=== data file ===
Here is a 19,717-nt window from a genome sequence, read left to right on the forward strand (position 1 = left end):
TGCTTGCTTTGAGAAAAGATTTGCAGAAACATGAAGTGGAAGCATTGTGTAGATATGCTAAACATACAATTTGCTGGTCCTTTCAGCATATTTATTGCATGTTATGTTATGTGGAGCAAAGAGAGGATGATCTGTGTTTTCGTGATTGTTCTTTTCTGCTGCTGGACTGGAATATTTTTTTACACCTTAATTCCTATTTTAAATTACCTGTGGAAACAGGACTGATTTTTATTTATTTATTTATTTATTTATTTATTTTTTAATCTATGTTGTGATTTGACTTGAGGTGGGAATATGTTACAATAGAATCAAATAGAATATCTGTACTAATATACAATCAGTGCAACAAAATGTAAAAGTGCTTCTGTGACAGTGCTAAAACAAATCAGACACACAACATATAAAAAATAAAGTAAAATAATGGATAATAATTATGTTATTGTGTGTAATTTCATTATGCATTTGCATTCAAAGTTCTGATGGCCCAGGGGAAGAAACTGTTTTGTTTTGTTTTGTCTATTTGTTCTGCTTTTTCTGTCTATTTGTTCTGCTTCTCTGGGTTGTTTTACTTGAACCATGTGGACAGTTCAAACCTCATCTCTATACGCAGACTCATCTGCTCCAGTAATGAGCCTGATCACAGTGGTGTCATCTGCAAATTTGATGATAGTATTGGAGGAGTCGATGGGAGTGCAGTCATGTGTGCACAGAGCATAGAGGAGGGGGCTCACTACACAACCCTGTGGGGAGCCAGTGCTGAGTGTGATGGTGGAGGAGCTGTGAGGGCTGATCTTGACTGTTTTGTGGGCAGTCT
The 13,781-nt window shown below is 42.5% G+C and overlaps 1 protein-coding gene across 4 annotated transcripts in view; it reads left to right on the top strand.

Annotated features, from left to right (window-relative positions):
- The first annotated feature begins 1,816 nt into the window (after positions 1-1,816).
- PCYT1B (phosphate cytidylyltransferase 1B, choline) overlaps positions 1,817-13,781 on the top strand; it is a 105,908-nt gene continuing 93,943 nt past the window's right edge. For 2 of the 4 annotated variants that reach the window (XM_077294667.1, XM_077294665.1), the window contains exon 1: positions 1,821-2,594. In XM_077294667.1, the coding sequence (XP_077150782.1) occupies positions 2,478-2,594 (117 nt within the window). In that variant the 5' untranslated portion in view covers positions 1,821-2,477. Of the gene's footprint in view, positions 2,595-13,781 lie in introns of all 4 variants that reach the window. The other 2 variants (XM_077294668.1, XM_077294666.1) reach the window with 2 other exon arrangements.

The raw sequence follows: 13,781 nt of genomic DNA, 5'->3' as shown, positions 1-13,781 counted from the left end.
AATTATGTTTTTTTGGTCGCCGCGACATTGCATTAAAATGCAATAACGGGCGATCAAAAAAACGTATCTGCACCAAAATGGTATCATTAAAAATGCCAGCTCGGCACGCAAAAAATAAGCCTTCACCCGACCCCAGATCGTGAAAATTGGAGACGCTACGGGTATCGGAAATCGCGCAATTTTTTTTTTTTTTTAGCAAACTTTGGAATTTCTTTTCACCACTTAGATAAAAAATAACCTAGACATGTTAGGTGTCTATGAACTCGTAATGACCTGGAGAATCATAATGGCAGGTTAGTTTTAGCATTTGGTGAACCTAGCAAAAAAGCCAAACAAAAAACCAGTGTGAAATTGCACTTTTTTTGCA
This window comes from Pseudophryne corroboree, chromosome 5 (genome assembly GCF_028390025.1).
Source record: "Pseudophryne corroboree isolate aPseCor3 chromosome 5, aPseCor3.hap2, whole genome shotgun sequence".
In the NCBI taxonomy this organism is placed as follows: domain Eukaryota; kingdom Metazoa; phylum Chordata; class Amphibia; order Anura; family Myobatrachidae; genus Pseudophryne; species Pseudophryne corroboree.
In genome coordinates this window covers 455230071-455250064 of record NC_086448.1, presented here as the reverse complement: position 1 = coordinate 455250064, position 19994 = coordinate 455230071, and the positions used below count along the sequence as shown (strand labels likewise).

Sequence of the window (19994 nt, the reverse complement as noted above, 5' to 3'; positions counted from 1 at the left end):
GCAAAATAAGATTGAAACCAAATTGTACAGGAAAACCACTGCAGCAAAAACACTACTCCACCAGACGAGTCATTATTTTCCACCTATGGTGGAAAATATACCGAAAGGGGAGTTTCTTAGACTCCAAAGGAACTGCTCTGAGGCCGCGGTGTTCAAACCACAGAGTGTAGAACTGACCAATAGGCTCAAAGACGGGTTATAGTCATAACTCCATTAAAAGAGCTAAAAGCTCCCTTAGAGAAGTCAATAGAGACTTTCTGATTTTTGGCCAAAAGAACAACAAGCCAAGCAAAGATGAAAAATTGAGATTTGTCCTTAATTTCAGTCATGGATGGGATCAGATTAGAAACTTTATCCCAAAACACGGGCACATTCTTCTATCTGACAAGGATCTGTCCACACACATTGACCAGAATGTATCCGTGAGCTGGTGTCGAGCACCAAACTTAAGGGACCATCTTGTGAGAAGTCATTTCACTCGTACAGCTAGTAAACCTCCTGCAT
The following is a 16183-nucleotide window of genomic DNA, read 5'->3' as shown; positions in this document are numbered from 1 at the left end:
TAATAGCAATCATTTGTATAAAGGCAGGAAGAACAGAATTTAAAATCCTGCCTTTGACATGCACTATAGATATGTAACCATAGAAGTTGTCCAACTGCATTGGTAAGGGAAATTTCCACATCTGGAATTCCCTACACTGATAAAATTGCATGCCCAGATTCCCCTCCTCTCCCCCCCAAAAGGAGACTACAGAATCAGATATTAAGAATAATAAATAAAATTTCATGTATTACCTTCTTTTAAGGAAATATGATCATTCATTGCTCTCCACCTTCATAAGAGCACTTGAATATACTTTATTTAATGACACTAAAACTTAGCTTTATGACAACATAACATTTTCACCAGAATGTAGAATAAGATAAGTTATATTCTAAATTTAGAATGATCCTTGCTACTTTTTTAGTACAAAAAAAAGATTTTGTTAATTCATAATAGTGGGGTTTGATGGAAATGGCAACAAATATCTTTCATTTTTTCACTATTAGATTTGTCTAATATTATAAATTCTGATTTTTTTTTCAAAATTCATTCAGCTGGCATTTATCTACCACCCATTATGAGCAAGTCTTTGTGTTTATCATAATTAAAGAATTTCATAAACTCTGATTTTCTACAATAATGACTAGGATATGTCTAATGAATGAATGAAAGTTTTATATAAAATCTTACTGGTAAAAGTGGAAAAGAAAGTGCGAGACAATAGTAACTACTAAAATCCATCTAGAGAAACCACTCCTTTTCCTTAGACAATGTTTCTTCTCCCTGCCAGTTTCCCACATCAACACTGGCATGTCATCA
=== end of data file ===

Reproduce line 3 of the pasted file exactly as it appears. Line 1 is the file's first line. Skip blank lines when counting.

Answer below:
The 13,781-nt window shown below is 42.5% G+C and overlaps 1 protein-coding gene across 4 annotated transcripts in view; it reads left to right on the top strand.